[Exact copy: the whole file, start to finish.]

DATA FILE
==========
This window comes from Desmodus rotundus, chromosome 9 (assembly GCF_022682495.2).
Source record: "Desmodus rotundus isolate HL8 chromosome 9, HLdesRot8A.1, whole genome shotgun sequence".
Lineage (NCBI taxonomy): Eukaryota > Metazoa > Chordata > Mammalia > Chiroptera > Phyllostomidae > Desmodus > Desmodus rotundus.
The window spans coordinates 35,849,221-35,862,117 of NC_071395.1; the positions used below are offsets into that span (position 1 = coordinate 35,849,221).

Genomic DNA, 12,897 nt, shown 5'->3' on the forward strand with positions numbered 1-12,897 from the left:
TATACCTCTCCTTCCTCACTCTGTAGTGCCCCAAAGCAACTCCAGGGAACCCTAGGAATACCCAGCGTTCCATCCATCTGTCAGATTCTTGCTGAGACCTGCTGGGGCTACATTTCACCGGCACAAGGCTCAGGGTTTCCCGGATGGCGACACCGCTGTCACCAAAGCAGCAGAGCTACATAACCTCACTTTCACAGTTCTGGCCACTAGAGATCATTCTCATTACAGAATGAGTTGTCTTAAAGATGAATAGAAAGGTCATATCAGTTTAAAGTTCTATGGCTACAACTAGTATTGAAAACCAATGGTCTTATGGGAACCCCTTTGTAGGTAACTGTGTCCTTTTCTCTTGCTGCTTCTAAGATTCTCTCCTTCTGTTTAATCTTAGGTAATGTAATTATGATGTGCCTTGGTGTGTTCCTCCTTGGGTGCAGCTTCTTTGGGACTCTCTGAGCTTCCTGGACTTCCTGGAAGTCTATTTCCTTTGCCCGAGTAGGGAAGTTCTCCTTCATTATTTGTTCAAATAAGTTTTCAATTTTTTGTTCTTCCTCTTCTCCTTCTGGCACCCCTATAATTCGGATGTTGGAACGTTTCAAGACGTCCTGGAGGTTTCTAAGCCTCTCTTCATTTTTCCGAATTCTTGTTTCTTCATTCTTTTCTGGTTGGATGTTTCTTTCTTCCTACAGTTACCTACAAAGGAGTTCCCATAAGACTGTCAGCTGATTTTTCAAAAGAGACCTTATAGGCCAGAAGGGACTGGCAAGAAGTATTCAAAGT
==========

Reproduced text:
This window comes from Desmodus rotundus, chromosome 9 (assembly GCF_022682495.2).
Source record: "Desmodus rotundus isolate HL8 chromosome 9, HLdesRot8A.1, whole genome shotgun sequence".
Lineage (NCBI taxonomy): Eukaryota > Metazoa > Chordata > Mammalia > Chiroptera > Phyllostomidae > Desmodus > Desmodus rotundus.
The window spans coordinates 35,849,221-35,862,117 of NC_071395.1; the positions used below are offsets into that span (position 1 = coordinate 35,849,221).

Genomic DNA, 12,897 nt, shown 5'->3' on the forward strand with positions numbered 1-12,897 from the left:
TATACCTCTCCTTCCTCACTCTGTAGTGCCCCAAAGCAACTCCAGGGAACCCTAGGAATACCCAGCGTTCCATCCATCTGTCAGATTCTTGCTGAGACCTGCTGGGGCTACATTTCACCGGCACAAGGCTCAGGGTTTCCCGGATGGCGACACCGCTGTCACCAAAGCAGCAGAGCTACATAACCTCACTTTCACAGTTCTGGCCACTAGAGATCATTCTCATTACAGAATGAGTTGTCTTAAAGATGAATAGAAAGGTCATATCAGTTTAAAGTTCTATGGCTACAACTAGTATTGAAAACCAATGGTCTTATGGGAACCCCTTTGTAGGTAACTGTGTCCTTTTCTCTTGCTGCTTCTAAGATTCTCTCCTTCTGTTTAATCTTAGGTAATGTAATTATGATGTGCCTTGGTGTGTTCCTCCTTGGGTGCAGCTTCTTTGGGACTCTCTGAGCTTCCTGGACTTCCTGGAAGTCTATTTCCTTTGCCCGAGTAGGGAAGTTCTCCTTCATTATTTGTTCAAATAAGTTTTCAATTTTTTGTTCTTCCTCTTCTCCTTCTGGCACCCCTATAATTCGGATGTTGGAACGTTTCAAGACGTCCTGGAGGTTTCTAAGCCTCTCTTCATTTTTCCGAATTCTTGTTTCTTCATTCTTTTCTGGTTGGATGTTTCTTTCTTCCTACAGTTACCTACAAAGGAGTTCCCATAAGACTGTCAGCTGATTTTTCAAAAGAGACCTTATAGGCCAGAAGGGACTGGCAAGAAGTATTCAAAGT